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Photographer's Note

This is the Tower of John II of Segovia Castile.
I have used the Polarized filter. F/16.

The Alcázar of Segovia, like many fortifications in Spain , started off as an Arab fort, which itself was built on a Roman fort but little of that structure remains. The first reference to this particular Alcázar was in 1120, around 32 years after the city of Segovia returned to Christian hands (during the time when Alfonso VI of León and Castile reconquered lands to the south of the Duero river down to Toledo and beyond). However, archaeological evidence suggests that the site of this Alcázar was once used in Roman times as a fortification.
The shape and form of the Alcázar was not known until the reign of King Alfonso VIII (1155–1214), however early documentation mentioned a wooden stockade fence. It can be concluded that prior to Alfonso VIII's reign, it was no more than a wooden fort built over the old Roman foundations. Alfonso VIII and his wife, Eleanor of Plantagenet made this Alcázar their principal residence and much work was carried out to erect the beginnings of the stone fortification we see today.


The Alcázar, throughout the Middle Ages, remained one of the favorite residences of the monarchs of the Kingdom of Castile and a key fortress in the defense of the kingdom. It was during this period a majority of the current building was constructed and the palace was extended on a large scale by the monarchs of the Trastámara dynasty.
In 1258, parts of the Alcázar had to be rebuilt by King Alfonso X of Castile after a cave-in and soon after the Hall of Kings was built to house Parliament. However, the single largest contributor to the continuing construction of the Alcázar is King John II who built the 'New Tower' (John II tower as it is known today).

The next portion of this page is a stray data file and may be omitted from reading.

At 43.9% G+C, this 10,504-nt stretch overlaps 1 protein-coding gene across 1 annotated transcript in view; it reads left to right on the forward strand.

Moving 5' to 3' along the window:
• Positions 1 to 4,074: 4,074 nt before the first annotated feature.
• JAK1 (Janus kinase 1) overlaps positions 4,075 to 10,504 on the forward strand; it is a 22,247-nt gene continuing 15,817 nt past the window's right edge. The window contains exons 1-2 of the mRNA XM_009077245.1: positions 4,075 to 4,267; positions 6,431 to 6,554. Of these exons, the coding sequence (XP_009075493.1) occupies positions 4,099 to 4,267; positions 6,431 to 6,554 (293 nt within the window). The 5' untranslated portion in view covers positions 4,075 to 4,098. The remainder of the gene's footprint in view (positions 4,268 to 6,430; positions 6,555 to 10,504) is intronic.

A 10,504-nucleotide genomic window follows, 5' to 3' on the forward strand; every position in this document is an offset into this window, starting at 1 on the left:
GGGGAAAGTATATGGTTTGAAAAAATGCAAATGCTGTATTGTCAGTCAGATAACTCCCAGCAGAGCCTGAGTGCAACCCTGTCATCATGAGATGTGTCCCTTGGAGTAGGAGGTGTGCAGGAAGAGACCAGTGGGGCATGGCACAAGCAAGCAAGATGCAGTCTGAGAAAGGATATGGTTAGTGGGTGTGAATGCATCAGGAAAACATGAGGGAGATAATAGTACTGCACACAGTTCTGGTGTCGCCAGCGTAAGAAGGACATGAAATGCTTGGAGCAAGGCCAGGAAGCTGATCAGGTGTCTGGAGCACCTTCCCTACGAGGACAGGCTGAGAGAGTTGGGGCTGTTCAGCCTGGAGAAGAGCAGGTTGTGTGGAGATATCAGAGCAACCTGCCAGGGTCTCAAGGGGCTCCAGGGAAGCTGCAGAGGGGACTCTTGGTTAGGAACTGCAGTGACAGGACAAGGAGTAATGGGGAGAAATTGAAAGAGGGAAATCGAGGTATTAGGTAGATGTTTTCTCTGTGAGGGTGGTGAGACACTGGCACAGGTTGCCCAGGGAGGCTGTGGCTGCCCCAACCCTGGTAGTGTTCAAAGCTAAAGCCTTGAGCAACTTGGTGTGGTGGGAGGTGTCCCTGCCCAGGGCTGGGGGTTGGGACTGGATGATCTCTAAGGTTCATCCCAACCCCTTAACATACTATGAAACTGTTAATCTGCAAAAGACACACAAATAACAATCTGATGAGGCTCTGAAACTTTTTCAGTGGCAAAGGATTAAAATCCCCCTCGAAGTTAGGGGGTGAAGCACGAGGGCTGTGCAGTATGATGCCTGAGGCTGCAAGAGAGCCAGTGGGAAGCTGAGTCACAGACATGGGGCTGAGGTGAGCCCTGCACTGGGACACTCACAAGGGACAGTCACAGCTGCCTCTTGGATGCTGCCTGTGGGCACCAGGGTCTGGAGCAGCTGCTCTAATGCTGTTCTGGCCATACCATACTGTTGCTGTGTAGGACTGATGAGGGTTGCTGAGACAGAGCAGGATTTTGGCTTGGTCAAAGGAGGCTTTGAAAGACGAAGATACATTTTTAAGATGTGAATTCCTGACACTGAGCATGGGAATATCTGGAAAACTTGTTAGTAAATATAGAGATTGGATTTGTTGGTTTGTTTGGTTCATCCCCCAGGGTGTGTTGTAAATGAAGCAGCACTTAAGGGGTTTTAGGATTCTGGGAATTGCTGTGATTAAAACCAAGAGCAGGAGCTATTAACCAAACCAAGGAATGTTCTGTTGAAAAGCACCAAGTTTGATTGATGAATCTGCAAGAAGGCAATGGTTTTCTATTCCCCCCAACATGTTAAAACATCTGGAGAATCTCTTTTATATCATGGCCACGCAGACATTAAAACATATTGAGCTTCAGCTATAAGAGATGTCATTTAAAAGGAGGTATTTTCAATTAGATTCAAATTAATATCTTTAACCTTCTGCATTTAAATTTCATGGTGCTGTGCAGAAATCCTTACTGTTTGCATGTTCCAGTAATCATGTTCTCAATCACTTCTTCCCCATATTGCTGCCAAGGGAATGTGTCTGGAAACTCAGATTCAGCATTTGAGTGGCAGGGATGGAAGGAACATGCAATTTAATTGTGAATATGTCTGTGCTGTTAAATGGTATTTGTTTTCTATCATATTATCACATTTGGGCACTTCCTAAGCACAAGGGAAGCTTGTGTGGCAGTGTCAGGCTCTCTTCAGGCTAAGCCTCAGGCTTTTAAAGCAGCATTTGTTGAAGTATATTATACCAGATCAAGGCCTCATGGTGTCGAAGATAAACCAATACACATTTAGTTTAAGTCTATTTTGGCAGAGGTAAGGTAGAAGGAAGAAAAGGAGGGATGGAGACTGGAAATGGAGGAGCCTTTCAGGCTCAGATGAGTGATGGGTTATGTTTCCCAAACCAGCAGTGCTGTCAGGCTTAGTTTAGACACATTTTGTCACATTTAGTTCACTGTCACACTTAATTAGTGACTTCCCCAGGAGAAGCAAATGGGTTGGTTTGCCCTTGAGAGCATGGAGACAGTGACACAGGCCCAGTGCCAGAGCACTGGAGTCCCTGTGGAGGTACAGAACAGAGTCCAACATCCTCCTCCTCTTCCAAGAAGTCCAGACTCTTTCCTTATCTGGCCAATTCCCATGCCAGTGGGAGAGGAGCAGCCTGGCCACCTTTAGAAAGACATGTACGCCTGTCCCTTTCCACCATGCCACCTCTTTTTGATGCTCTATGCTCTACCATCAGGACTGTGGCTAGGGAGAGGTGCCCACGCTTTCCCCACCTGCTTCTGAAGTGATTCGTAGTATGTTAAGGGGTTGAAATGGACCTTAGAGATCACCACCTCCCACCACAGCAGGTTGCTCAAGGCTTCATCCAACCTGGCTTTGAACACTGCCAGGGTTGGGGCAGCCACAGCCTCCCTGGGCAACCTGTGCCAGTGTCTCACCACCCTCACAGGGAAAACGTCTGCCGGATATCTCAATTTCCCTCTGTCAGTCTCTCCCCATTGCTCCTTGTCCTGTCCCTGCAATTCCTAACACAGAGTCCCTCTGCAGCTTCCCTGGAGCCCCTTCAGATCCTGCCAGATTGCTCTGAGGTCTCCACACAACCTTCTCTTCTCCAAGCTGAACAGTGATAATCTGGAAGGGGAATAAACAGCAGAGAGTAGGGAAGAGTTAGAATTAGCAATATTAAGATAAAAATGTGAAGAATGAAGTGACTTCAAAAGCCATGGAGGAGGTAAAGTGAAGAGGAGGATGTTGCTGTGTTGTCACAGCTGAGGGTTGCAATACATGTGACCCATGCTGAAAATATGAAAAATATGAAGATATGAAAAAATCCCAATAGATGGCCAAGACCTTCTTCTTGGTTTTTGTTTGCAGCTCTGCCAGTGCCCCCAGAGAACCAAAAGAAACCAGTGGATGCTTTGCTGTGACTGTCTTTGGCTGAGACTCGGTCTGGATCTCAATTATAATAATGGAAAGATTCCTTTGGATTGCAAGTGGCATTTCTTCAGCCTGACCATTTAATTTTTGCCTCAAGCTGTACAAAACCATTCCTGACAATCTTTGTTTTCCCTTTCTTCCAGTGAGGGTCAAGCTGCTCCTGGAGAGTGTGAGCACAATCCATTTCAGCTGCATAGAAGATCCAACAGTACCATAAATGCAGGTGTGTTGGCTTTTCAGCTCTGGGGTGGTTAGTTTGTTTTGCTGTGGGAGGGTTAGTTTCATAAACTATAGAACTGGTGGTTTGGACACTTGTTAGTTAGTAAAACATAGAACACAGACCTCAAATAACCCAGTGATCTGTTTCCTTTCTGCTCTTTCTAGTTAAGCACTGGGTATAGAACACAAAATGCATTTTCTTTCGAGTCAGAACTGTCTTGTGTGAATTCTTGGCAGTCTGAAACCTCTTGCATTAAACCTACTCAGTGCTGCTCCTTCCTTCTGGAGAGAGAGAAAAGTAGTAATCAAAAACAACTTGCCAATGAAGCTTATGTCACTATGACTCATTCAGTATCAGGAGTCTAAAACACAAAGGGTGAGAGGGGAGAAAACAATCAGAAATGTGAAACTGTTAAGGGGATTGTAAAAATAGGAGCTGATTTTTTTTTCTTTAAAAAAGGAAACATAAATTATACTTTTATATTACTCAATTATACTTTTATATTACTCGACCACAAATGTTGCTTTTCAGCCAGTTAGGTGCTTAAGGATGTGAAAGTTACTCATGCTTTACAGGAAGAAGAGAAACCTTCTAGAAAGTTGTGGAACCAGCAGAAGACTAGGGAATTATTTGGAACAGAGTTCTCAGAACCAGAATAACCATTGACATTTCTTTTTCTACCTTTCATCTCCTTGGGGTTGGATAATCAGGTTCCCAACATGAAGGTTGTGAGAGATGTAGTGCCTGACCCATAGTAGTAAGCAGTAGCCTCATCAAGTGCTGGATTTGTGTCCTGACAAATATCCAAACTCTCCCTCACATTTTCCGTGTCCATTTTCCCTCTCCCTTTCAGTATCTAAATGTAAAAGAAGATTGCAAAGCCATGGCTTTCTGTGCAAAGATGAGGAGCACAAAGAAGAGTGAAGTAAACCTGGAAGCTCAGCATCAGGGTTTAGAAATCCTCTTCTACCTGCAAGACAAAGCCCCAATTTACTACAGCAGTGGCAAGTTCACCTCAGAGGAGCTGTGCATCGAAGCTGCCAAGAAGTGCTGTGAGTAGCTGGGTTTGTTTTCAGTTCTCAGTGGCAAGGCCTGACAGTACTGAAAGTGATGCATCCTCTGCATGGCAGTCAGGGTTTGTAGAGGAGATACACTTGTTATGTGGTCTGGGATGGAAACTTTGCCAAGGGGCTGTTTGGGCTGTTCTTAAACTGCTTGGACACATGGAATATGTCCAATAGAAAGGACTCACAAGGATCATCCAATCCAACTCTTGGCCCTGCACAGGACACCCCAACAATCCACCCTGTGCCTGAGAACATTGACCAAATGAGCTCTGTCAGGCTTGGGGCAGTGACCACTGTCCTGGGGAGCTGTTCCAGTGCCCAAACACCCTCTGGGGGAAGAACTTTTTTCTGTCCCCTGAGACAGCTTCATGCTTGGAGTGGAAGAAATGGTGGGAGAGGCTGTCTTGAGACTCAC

In 1474, the Alcázar played a major role in the rise of Queen Isabella I of Castile. On 12 December news of the King Henry IV's death in Madrid reached Segovia and Isabella immediately took refuge within the walls of this Alcázar where she received the support of Andres Cabrera and Segovia's council. She was crowned the next day as Queen of Castile and León.
The next major renovation at the Alcázar was conducted by King Philip II after his marriage to Anna of Austria. He added the sharp slate spires to reflect the castles of central Europe. In 1587, architect Francisco de Morar completed the main garden and the School of Honor areas of the castle.
The royal court eventually moved to Madrid and the Alcázar then served as a state prison for almost two centuries before King Charles III founded the Royal Artillery School in 1762. It served this function for almost a hundred years until March 6, 1862 where a fire badly damaged the roofs and framework.
It was only in 1882 that the building was slowly restored to its original state. In 1896, King Alfonso XIII ordered the Alcázar to be handed over to the Ministry of War as a military college.
(from Wikipedia)

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Additional Photos by Serghei Pakhomoff (serp2000) Gold Star Critiquer/Gold Star Workshop Editor/Gold Note Writer [C: 3036 W: 67 N: 4396] (38077)
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